Is it asking what happened to Maggie after the children left the orphanage? Is it asking what happened to her while they were there, given that their memories conflict? Is it asking what happened to make her mute? Or is it a larger question, asking what happened not just to Maggie, but to Twyla, Roberta, and their mothers? She is like something parenthetical, an aside, cut off from the things that really matter. Maggie is also mute, incapable of making herself heard.
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Is it asking what happened to Maggie after the children left the orphanage? Is it asking what happened to her while they were there, given that their memories conflict? Is it asking what happened to make her mute? Or is it a larger question, asking what happened not just to Maggie, but to Twyla, Roberta, and their mothers? She is like something parenthetical, an aside, cut off from the things that really matter.
Maggie is also mute, incapable of making herself heard. Memory As Twyla and Roberta encounter each other sporadically through the years, their memories of Maggie seem to play tricks on them. One remembers Maggie as black, the other as white, but eventually, neither feels sure.
Later, at the height of their argument over school busing, Robert claims that she and Twyla participated, too, in kicking Maggie. She yells that Twyla "kicked a poor old black lady when she was down on the ground Roberta concludes that wanting to was the same as actually doing it.
The "mother" is punished for refusing to grow up, and she becomes as powerless to defend herself as Twyla is, which is a kind of justice. And over the years, the memory of Maggie becomes a weapon that Roberta uses against Twyla.
It is only when they are much older, with stable families and a clear recognition that Roberta has achieved greater financial prosperity than Twyla, that Roberta can finally break down and wrestle, at last, with the question of what happened to Maggie.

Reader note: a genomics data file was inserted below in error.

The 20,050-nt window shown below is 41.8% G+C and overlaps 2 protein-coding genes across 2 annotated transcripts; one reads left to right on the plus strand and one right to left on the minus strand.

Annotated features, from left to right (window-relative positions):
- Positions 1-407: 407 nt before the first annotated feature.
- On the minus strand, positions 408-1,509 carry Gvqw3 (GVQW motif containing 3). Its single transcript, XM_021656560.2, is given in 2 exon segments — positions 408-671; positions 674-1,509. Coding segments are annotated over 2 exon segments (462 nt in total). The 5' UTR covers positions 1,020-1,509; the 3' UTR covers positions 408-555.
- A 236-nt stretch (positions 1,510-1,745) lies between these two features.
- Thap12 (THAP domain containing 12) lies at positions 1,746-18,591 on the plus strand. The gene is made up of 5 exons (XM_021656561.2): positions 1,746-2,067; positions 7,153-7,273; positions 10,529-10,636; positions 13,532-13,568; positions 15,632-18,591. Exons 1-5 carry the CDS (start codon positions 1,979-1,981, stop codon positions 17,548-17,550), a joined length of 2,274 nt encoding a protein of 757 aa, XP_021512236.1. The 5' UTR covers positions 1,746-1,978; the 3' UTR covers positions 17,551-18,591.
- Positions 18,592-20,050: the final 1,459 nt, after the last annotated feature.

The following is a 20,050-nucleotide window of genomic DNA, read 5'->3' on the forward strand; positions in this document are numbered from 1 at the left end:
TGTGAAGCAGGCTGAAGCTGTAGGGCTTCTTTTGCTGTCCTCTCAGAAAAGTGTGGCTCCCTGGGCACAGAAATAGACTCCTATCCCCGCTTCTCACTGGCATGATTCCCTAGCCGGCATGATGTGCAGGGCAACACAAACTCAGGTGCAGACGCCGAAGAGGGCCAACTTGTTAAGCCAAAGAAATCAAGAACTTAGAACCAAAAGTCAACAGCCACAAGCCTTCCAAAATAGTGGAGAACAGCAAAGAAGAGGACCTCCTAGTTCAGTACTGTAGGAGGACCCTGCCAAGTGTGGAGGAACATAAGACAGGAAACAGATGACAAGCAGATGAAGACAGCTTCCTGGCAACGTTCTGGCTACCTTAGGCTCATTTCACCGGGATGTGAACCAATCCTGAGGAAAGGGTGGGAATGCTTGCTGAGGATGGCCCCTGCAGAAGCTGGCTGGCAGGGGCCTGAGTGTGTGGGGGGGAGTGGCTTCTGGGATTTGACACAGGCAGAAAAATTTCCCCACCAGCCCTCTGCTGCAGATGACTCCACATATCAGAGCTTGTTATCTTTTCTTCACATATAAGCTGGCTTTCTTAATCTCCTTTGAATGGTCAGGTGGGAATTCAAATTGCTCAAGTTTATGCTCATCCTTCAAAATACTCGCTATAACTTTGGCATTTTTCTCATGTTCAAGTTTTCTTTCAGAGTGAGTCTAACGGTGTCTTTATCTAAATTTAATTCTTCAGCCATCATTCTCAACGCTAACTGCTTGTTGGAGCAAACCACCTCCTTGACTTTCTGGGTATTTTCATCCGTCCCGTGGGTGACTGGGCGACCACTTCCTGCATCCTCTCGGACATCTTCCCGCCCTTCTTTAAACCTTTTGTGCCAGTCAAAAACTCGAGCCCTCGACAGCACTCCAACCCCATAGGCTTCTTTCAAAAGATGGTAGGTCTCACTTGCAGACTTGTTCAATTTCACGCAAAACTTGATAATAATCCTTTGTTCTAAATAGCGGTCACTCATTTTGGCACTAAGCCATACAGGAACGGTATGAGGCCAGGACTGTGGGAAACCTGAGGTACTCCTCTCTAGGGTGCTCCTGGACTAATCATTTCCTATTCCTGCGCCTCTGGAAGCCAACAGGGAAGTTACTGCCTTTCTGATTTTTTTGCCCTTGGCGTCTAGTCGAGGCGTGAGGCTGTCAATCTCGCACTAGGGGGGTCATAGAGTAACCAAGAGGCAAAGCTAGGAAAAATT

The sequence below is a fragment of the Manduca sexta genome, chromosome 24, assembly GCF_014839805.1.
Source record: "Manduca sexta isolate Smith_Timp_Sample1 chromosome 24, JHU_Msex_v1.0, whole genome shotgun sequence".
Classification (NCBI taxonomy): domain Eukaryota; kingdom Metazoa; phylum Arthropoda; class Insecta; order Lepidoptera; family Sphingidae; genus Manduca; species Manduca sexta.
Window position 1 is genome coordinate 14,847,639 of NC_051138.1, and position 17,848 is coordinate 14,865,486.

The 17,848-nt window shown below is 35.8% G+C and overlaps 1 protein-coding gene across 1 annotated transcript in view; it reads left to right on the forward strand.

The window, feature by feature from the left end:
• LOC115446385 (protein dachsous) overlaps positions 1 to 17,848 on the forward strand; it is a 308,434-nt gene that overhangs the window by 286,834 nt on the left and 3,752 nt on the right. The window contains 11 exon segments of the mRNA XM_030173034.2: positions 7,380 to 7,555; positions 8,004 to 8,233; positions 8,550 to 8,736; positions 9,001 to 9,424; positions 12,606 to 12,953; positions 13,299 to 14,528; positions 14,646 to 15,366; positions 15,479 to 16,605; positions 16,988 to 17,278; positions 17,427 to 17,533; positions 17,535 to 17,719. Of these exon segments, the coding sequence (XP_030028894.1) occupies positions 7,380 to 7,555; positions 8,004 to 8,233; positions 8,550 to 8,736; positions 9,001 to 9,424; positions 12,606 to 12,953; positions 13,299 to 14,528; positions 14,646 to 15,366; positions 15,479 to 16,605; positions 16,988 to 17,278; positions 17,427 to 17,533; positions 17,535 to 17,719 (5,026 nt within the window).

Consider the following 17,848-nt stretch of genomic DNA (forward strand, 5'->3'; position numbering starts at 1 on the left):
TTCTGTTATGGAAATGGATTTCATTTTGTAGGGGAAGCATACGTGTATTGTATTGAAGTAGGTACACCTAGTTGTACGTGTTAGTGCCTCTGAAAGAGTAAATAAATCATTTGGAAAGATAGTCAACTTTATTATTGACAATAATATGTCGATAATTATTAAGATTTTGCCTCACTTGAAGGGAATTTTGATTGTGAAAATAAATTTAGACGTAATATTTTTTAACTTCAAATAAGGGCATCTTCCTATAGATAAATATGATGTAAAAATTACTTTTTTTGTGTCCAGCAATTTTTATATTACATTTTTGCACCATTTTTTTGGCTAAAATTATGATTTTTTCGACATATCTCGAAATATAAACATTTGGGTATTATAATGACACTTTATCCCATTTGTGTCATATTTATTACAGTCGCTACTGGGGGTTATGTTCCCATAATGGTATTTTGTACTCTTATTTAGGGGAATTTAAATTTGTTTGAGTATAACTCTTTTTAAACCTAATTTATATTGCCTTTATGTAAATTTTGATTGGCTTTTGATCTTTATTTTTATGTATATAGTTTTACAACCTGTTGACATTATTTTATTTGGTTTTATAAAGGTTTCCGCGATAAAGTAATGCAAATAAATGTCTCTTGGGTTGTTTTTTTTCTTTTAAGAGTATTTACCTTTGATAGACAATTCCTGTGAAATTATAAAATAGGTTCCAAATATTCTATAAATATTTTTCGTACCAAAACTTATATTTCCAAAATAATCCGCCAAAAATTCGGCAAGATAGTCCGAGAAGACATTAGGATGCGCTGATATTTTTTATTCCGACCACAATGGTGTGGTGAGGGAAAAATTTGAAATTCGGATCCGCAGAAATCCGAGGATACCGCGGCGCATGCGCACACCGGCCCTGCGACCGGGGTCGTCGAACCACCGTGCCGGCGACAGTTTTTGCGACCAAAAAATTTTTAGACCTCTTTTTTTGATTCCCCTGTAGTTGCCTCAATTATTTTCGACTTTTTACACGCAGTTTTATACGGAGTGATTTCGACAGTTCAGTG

The Meaning of Maggie in Toni Morrison's 'Recitatif'
Summary Analysis Twyla, the narrator, explains that she and Roberta were in a shelter called St. She and Roberta shared a room with four beds, and the two girls slept in a different bed every night. Their children, meanwhile, are resilient, finding opportunities for play despite the odds. Active Themes Related Quotes with Explanations The relationship between the two girls, however, did not get off to a good start. The reader cannot be sure if they are prejudiced toward white people or black people, a fact that points to the arbitrary social construction of race and racism in the first place. This in turn forces the reader to confront their own assumptions and prejudices about race. Twyla mentions that the only thing Roberta was good at was jacks.
When they are initially introduced they do not get along. Eventually, the girls begin to bond over the fact that they understand each other without asking questions. They are also forced together by the fact that they are excluded from the rest of the children at St. The older girls hang out in the orchard, where they listen to the radio and dance. She is mute and possibly deaf, and has bow legs that cause her to rock and sway as she walks. The story jumps eight years ahead in time.
About[ edit ] "Recitatif" is the French form of recitative , a style of musical declamation that hovers between song and ordinary speech, particularly used for dialogic and narrative interludes during operas and oratories. An obsolete sense of the term was also "the tone or rhythm peculiar to any language. Bonaventure , because each has been taken away from her mother. Despite their initially hostile feelings, they are drawn together because of their similar circumstances.